Trinidad and Tobago gears up for educational reform

A streamlining of the country’s post-secondary support programme is the driving force behind a recently launched review of Trinidad and Tobago’s higher education system.

In early March the government of T&T launched a 16-person task force charged with reviewing the Government Assistance for Tertiary Education (GATE) programme.

GATE covers 100% of tuition fees at the undergraduate level and up to 50% at the postgraduate level, and is available to students pursuing approved programmes at local and regional, public and private tertiary institutions.

The task force, comprising representatives from government ministries, and business associations and chambers, as well as educational institutions and NGOs, is due to submit its findings in July.

Reviewing GATE

Since GATE’s introduction in 2004, more than 190,000 students have been able to access funds, with outlays under the scheme totalling $5.5bn to date. A further $600m has been allocated to the programme for 2016, according to Colm Imbert, minister of finance.

With public revenues under pressure form lower hydrocarbons receipts, the government is looking to rationalise spending. To achieve this, the eligibility criteria for institutions, courses of study and students is being reconsidered.

Funding, however, is not the only issue under review; educational outcomes and the relevance of higher education and skills training to labour market needs are also being closely examined.                                                                        

When announcing the formation of the task force, education minister Anthony Garcia noted concerns about whether the GATE programme was having the desired impact. He acknowledged a lack of comprehensive data regarding graduation rates, post-graduation employment figures, labour market needs and the so-called “brain drain” of students.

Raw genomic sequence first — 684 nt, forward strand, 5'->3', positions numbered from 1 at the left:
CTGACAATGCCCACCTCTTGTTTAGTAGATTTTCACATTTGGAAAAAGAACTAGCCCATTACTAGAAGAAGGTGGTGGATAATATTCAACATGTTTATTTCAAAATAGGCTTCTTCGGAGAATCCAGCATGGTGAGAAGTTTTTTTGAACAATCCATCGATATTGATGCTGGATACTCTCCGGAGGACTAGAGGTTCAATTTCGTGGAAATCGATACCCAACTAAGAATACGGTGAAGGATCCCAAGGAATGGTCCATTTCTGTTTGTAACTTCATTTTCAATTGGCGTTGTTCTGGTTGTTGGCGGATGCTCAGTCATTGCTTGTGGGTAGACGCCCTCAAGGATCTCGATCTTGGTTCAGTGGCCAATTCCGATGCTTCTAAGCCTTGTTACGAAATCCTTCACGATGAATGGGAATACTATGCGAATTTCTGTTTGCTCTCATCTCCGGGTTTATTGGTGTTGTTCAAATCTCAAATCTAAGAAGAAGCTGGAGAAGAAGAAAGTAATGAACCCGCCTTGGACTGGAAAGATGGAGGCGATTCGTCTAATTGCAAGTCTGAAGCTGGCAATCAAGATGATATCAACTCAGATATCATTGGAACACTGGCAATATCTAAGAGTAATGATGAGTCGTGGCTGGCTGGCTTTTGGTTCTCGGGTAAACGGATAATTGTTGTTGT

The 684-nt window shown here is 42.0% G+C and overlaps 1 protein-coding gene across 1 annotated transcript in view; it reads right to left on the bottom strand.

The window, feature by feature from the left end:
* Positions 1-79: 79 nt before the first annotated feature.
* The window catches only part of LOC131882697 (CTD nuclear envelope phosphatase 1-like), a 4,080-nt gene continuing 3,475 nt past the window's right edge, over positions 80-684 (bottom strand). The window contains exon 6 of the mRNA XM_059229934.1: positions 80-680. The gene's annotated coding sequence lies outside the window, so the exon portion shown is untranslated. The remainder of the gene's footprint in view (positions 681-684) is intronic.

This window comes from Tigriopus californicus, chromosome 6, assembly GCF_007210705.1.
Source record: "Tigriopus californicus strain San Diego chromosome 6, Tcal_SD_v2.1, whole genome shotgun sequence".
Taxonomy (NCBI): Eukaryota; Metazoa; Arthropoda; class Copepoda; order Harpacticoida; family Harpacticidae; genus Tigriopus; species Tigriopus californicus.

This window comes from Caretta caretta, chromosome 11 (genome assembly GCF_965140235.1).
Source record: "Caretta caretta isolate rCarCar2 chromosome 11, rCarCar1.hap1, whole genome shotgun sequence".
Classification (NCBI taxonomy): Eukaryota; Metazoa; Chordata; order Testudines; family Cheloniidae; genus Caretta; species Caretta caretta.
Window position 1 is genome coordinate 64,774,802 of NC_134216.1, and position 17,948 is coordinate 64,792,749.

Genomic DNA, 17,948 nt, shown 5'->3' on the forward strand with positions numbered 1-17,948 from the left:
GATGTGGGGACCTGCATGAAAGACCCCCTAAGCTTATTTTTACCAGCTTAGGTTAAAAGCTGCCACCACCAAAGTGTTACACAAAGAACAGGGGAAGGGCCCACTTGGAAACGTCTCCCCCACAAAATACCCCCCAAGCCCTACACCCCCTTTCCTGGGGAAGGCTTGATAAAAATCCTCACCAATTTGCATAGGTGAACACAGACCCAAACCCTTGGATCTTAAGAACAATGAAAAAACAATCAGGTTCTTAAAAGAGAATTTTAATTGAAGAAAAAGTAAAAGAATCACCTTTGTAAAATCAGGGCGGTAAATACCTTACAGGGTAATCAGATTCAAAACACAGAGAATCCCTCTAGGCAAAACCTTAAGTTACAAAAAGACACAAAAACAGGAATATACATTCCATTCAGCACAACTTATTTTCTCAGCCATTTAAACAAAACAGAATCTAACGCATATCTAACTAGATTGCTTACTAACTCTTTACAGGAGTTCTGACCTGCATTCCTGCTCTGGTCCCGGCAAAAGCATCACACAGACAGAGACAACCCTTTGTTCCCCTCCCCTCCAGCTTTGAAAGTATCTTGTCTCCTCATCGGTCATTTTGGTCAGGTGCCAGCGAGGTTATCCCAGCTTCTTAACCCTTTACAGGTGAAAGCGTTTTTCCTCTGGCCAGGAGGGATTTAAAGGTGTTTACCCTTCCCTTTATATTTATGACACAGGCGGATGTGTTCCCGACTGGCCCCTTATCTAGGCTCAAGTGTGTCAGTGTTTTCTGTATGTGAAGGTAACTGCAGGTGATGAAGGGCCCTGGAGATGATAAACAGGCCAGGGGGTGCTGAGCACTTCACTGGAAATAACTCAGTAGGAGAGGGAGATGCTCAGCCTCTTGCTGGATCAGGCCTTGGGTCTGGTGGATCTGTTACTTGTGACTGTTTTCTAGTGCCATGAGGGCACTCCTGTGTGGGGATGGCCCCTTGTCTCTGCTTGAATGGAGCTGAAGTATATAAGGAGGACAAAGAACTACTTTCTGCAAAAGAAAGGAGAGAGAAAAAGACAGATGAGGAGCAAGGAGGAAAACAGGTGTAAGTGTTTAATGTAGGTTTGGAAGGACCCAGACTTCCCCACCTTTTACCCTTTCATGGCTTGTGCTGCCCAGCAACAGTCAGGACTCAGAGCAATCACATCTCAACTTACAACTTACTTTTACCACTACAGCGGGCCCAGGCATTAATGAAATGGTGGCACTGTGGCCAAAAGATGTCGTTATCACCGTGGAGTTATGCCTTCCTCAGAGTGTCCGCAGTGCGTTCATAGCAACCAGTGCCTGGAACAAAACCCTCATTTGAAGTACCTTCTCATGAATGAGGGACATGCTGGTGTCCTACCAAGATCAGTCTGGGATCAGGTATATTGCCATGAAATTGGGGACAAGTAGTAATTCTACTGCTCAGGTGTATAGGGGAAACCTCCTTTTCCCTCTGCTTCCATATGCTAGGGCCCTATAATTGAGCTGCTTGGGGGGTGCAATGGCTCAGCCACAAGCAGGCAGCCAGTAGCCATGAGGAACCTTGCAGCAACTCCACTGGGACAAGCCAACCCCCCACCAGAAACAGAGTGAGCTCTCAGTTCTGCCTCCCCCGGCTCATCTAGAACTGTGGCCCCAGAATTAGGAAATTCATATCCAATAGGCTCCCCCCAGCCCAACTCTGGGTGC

While the government remains committed to maintaining access to tertiary education, some reforms, such as the possible introduction of a means test for student eligibility under GATE, should be discussed, Imbert said in February during his address at the National Consultation on Education (NCE), a public consultation aimed at identifying the main challenges facing all levels of the education system.

Reform goals

Prime Minister Keith Rowley called for the national education system to be more closely aligned with economic and societal needs.

“There is a recognition that we are not doing as well as we should be doing in education in T&T,” Rowley said at the final instalment of the NCE in February.

There is a growing emphasis on certification rather than education, and as a result the country is not seeing returns on its investment in education, he added.

The five-week NCE process conducted by the Ministry of Education is expected to address key issues, including quality, cost effectiveness, and the relevance of higher education and skills training.

Among the outcomes of the process will be a revised tertiary education and skills training policy, more effective funding strategies and a targeted scholarship programme, the ministry said in a statement in February.

Improving cooperation among higher education institutions and reducing duplication of services should go some way toward improving student outcomes, according to Gillian Paul, president of the College of Science Technology and Applied Arts of Trinidad and Tobago (COSTAATT).

“The economy has not diversified quickly enough to absorb the number of graduates that GATE has facilitated. Overall, the programme has led to an overproduction of graduates, particularly in certain fields,” she told OBG. “Closer coordination could help eliminate these redundancies.”

Alternative opportunities

Developing the sector’s capacity to attract international students could offer another avenue for unlocking economic benefits.

Several tertiary institutions, including the University of West Indies at St. Augustine, already offer courses to international students at the undergraduate and graduate levels on a fee-paying basis, and Paul sees significant growth potential in this segment.

T&T has myriad advantages as a centre for education, she told OBG, such as English being the language of instruction and comparatively low tuition fees.

Institutions like COSTAATT could also focus on vocational training areas that support diversification and are in demand both domestically and internationally, Paul added.

“We are currently training over 1500 nurses. Given the global shortage of nurses, we could expand training in this area to develop it as an export market,” she told OBG.

By attracting international students, T&T’s higher education system could boost foreign exchange earnings and offset the expense of scholarships provided to local students studying abroad, enabling further development and investment in T&T’s education sector.

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